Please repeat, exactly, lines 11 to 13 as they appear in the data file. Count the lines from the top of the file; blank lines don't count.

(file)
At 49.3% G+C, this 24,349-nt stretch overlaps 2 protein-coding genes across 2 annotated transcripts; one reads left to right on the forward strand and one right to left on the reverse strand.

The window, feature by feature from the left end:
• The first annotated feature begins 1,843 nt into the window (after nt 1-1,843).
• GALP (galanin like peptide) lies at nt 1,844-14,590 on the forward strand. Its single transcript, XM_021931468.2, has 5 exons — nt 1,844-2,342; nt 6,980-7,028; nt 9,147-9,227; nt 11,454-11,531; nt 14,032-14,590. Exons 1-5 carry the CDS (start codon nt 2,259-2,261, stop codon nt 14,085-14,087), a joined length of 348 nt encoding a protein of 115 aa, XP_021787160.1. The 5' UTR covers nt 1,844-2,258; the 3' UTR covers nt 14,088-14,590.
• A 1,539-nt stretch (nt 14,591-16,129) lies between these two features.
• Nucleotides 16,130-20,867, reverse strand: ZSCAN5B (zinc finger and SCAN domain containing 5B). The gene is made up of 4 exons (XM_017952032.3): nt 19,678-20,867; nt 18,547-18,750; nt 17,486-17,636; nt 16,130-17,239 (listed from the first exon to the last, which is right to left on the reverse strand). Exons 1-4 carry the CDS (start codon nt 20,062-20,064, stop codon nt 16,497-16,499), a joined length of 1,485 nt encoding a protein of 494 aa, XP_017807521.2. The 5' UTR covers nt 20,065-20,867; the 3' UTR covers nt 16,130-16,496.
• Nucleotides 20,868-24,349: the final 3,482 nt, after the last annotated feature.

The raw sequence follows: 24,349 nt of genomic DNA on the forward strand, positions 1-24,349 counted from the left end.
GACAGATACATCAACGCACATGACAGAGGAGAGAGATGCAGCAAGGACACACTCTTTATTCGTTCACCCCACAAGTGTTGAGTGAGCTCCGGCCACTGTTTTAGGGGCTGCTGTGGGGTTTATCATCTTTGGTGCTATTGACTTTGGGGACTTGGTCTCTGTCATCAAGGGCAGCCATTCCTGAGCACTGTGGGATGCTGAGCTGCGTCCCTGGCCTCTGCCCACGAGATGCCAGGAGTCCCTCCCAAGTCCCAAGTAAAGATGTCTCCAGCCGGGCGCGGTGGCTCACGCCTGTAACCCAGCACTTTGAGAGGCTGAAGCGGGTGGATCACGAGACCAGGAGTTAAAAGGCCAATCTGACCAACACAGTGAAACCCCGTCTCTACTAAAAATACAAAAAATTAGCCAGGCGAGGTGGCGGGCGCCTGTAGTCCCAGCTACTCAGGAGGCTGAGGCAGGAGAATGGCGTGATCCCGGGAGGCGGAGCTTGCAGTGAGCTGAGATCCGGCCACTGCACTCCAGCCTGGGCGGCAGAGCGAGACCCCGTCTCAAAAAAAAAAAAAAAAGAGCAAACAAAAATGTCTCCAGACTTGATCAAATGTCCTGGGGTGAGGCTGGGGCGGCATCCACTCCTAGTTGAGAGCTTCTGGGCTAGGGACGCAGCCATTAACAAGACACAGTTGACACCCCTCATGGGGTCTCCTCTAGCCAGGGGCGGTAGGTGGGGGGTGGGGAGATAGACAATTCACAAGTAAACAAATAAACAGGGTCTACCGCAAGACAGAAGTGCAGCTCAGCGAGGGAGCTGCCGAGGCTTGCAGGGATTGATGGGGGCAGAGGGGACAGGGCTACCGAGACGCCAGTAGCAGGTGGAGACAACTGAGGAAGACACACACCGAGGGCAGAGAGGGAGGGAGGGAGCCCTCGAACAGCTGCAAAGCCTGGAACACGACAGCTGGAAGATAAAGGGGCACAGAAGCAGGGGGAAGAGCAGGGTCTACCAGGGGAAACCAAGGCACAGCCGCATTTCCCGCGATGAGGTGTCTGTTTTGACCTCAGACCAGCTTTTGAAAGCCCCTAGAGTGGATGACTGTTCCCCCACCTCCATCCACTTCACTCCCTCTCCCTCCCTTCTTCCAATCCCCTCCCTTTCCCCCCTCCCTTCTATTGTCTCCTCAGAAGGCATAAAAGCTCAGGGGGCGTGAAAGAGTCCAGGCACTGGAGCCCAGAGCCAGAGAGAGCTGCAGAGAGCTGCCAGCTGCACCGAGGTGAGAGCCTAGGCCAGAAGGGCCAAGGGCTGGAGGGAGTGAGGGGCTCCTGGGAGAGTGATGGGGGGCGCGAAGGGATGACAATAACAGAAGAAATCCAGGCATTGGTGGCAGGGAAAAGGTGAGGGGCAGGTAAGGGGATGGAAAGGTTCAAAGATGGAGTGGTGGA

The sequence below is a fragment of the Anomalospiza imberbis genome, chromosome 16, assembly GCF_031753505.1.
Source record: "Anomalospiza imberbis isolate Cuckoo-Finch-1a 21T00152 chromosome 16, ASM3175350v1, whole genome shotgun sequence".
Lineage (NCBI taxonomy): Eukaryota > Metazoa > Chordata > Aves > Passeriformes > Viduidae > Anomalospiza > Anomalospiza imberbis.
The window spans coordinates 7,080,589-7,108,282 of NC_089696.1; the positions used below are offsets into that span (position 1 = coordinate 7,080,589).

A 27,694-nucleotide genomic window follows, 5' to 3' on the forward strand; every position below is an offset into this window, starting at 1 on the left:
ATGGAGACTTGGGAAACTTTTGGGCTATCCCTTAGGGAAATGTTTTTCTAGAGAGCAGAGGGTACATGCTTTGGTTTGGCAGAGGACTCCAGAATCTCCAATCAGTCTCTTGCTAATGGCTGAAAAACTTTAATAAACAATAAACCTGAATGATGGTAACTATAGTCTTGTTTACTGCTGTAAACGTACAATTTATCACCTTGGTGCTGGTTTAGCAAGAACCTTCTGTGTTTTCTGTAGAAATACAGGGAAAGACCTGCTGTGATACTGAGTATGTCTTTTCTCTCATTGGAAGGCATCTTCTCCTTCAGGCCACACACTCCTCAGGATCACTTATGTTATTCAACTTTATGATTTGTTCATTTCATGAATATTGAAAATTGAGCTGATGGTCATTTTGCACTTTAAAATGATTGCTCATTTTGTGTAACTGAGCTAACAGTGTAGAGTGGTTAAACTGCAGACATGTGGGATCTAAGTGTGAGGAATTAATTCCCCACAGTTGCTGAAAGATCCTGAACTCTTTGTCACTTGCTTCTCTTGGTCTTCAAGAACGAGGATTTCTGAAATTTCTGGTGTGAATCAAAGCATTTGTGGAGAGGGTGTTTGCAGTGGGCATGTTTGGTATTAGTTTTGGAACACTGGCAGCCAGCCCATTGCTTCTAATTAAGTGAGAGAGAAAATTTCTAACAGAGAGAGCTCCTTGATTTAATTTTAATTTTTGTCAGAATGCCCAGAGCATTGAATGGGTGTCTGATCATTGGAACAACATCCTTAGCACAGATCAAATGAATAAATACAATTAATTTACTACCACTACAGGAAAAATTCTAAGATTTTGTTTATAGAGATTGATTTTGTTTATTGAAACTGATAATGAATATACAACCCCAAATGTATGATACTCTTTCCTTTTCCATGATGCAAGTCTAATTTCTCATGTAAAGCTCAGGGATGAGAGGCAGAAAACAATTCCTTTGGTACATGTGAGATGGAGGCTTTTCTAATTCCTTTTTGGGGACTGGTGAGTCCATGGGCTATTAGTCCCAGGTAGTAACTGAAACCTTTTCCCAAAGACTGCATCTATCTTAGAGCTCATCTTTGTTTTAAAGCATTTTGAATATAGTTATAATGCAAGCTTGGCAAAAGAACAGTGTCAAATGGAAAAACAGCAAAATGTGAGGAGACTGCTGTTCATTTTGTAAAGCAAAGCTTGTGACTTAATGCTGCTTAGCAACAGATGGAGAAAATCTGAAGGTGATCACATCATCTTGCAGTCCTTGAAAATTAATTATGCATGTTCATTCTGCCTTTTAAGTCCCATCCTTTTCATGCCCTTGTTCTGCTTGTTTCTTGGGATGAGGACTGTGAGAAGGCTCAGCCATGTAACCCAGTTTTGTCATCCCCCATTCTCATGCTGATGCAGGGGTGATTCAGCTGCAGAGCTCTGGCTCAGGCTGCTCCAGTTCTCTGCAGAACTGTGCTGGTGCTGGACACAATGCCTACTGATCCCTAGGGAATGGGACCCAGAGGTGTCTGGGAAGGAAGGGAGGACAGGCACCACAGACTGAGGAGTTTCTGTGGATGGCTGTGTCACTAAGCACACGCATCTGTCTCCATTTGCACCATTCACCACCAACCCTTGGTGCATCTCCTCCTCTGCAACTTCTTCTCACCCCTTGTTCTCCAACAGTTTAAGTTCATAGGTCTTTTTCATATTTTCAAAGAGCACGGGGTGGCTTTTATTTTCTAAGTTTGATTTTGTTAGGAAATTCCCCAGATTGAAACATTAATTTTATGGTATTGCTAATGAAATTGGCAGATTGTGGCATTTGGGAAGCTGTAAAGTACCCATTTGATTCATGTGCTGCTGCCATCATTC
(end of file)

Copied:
Source record: "Anomalospiza imberbis isolate Cuckoo-Finch-1a 21T00152 chromosome 16, ASM3175350v1, whole genome shotgun sequence".
Lineage (NCBI taxonomy): Eukaryota > Metazoa > Chordata > Aves > Passeriformes > Viduidae > Anomalospiza > Anomalospiza imberbis.
The window spans coordinates 7,080,589-7,108,282 of NC_089696.1; the positions used below are offsets into that span (position 1 = coordinate 7,080,589).